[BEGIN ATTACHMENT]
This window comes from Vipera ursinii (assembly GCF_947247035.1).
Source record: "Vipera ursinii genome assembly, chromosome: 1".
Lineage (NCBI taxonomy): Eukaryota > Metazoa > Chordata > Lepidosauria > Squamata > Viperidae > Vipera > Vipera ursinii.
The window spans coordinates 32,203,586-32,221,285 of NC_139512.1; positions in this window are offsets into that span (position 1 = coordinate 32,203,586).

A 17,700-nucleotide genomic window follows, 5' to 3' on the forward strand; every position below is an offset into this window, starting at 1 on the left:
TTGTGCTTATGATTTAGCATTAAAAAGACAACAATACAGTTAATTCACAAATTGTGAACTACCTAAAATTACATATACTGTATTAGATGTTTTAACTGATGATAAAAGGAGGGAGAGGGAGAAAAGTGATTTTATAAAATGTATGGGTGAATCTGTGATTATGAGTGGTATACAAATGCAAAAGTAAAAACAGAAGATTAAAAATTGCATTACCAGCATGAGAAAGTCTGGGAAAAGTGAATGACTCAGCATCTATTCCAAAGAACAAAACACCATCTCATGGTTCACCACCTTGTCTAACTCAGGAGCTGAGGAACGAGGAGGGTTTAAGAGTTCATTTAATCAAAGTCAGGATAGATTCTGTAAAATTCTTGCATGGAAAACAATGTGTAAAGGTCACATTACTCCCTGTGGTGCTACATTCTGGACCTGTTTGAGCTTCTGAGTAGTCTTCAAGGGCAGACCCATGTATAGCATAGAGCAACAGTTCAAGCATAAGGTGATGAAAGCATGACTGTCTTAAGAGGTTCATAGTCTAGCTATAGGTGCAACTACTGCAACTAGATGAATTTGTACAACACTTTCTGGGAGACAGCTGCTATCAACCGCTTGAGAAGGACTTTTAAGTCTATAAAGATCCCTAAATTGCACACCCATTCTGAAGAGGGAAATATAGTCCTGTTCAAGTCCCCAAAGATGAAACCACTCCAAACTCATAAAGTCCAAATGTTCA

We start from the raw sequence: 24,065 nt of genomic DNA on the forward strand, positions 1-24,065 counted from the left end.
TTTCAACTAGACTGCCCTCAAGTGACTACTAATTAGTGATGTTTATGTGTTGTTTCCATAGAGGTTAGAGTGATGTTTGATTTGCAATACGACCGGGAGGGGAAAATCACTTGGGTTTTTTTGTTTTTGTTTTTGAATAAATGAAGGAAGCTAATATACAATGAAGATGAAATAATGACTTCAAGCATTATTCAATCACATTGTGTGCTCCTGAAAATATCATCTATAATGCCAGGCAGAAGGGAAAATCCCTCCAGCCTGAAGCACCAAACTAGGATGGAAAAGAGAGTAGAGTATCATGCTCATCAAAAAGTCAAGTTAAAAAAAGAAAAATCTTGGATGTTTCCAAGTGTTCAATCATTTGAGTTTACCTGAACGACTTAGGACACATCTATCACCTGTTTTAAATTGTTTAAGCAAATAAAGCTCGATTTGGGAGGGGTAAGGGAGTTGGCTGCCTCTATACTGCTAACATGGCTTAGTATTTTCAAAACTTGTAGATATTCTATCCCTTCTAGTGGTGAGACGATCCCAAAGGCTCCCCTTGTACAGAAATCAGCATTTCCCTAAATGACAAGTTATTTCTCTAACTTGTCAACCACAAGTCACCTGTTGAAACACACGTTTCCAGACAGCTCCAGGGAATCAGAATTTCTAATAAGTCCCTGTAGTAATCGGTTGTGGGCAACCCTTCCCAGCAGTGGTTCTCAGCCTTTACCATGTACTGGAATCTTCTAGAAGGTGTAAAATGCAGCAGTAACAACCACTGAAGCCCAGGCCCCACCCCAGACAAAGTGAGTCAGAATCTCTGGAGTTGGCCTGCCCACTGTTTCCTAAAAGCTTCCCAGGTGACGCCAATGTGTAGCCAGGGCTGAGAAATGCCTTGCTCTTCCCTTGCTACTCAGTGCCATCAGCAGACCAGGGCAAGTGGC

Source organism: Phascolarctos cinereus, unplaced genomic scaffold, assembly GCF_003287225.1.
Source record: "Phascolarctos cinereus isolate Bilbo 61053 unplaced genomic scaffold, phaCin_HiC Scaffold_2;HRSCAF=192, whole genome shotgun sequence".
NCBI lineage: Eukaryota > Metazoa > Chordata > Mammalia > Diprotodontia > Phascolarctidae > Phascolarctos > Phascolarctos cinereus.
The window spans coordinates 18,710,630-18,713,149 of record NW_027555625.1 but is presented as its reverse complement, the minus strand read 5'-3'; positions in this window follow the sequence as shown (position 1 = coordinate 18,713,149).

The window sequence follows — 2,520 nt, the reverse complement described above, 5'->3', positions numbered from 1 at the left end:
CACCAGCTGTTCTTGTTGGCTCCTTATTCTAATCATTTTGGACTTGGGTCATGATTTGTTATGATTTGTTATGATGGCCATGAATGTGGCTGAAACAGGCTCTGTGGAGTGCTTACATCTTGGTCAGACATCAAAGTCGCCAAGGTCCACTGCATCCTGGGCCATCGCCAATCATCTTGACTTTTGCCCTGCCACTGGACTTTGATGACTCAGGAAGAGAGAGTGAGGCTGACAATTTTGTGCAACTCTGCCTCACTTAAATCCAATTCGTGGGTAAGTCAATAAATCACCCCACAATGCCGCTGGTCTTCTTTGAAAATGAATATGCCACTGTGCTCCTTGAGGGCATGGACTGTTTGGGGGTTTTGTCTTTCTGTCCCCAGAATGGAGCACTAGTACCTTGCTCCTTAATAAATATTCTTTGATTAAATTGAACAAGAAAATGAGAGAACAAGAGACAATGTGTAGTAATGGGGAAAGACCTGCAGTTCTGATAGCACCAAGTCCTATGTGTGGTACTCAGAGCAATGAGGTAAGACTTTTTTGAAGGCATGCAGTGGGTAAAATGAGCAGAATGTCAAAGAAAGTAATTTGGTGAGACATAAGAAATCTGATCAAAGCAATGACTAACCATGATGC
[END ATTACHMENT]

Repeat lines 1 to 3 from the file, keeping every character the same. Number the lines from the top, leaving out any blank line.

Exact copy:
This window comes from Vipera ursinii (assembly GCF_947247035.1).
Source record: "Vipera ursinii genome assembly, chromosome: 1".
Lineage (NCBI taxonomy): Eukaryota > Metazoa > Chordata > Lepidosauria > Squamata > Viperidae > Vipera > Vipera ursinii.